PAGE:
What makes Reservoir Dogs is the dialogue and character exploration while turning the heist movie on its head. To say Tarantino is fantastic at dialogue is the equivalent of saying “the sky is blue” or “water is wet” these days. Everyone and their mom know the man is great at back-and-forth and sprinkling nostalgia referencing, having people talk like real people and not a caricature. In 1992, it seemed like a breath of fresh air. There was now a reflection of how people talk up on the big screen about the intricacies of Madonna’s “Like A Virgin” or why tipping is terrible (which it isn’t, but go off, Quentin). The conversation is primarily boys being boys talking about unimportant things, but it feels human. Some people can speak about jargon or drive the plot forward in dialogue, but often, it’s nice to sit with the characters for a bit and relax. That’s what makes a later film of Tarantino’s, Once Upon a Time in Hollywood, work to its benefit by seeing the characters as they are in their day-to-day lives. It’s present here, if in brief glimpses, to give life to the characters.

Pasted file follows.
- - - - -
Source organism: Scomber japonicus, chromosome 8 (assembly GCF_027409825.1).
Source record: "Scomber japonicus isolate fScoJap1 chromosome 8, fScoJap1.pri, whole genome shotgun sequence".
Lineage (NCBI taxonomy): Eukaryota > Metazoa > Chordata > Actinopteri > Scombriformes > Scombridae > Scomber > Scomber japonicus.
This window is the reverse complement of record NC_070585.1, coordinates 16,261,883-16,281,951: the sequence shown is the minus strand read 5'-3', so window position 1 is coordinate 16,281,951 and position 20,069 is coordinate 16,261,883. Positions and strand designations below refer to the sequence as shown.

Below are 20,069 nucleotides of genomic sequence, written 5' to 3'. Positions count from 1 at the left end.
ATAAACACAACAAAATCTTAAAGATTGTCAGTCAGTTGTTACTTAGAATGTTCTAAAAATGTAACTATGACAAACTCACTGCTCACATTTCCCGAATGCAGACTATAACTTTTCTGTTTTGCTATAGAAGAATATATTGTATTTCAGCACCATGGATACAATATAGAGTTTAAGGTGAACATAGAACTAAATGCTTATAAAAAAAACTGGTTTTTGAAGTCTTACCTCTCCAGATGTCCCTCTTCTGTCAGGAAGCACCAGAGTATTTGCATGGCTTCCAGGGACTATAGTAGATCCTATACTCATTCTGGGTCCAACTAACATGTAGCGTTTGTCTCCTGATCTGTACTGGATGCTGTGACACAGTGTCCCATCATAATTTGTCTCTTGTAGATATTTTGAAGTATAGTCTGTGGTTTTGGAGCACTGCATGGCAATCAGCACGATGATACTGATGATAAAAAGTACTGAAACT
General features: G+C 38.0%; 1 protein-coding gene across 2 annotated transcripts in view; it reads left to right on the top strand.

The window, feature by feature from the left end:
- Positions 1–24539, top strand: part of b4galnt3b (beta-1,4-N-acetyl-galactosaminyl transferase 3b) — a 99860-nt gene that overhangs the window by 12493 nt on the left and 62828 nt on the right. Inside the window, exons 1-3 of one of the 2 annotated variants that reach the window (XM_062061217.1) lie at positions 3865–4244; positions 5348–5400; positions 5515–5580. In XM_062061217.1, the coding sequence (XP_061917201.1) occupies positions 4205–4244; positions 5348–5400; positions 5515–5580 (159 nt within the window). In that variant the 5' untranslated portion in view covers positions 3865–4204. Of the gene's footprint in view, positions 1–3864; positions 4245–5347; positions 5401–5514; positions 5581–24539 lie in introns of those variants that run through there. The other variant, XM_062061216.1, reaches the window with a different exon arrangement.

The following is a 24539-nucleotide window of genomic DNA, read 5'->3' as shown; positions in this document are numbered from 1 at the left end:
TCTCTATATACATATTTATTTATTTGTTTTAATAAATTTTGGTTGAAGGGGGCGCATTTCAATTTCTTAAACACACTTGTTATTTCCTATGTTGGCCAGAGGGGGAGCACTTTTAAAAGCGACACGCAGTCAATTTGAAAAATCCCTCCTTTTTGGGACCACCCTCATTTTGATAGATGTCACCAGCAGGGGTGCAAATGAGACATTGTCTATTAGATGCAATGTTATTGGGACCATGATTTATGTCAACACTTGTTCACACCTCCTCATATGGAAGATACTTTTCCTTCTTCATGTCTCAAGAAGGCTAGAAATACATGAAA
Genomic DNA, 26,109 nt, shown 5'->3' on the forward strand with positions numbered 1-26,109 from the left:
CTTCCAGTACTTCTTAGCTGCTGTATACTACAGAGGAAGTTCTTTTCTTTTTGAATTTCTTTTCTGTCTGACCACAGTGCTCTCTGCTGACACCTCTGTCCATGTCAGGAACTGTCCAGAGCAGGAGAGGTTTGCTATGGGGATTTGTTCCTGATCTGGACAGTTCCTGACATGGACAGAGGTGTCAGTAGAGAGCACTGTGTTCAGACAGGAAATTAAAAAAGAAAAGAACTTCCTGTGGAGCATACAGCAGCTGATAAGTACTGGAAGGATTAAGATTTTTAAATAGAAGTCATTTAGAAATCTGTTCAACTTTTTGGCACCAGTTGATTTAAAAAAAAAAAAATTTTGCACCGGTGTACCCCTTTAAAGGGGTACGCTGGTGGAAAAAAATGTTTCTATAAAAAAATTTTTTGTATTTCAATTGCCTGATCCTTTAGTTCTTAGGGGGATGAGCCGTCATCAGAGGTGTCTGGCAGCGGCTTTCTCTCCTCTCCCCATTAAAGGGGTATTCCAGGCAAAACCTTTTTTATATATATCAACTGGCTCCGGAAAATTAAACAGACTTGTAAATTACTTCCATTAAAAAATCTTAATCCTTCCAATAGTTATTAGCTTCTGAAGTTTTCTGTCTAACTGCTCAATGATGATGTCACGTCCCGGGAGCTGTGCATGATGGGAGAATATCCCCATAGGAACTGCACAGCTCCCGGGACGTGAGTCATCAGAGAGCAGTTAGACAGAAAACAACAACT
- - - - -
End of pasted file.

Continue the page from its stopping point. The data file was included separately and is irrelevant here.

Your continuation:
The exploration extends into seeing White, Blonde, and Orange in their lives to see how they came to be and who they are. White has a heart, but he has done some misdeeds. Even in a moment of redemption as a savior, a cruel twist of fate comes for him. Blonde is a quiet psychopath who is intimidating in his mannerisms and deadly when allowed to deal damage. Orange is a good guy who does his best to pretend to be wrong, but it costs him. These are impacted by how Keitel and Madsen portray the characters, and Roth, respectively. Keitel, who helped push the film to be made after reading the script, nails the humanity of White and his father-like nature of him. He may have done a lot of misdeeds in his lifetime, yet he is not a horrible person under that criminal surface. Madsen is pure terror. The tranquil fury turns into actual crazed if calm madness during the torture scene set to Stealers Wheels’ “Stuck in the Middle,” showing the true menace lingering in him. Roth is naive, if a bit too smart for himself as Orange, developing a bond with White and becoming the audience surrogate with a secret we cannot wait to unravel.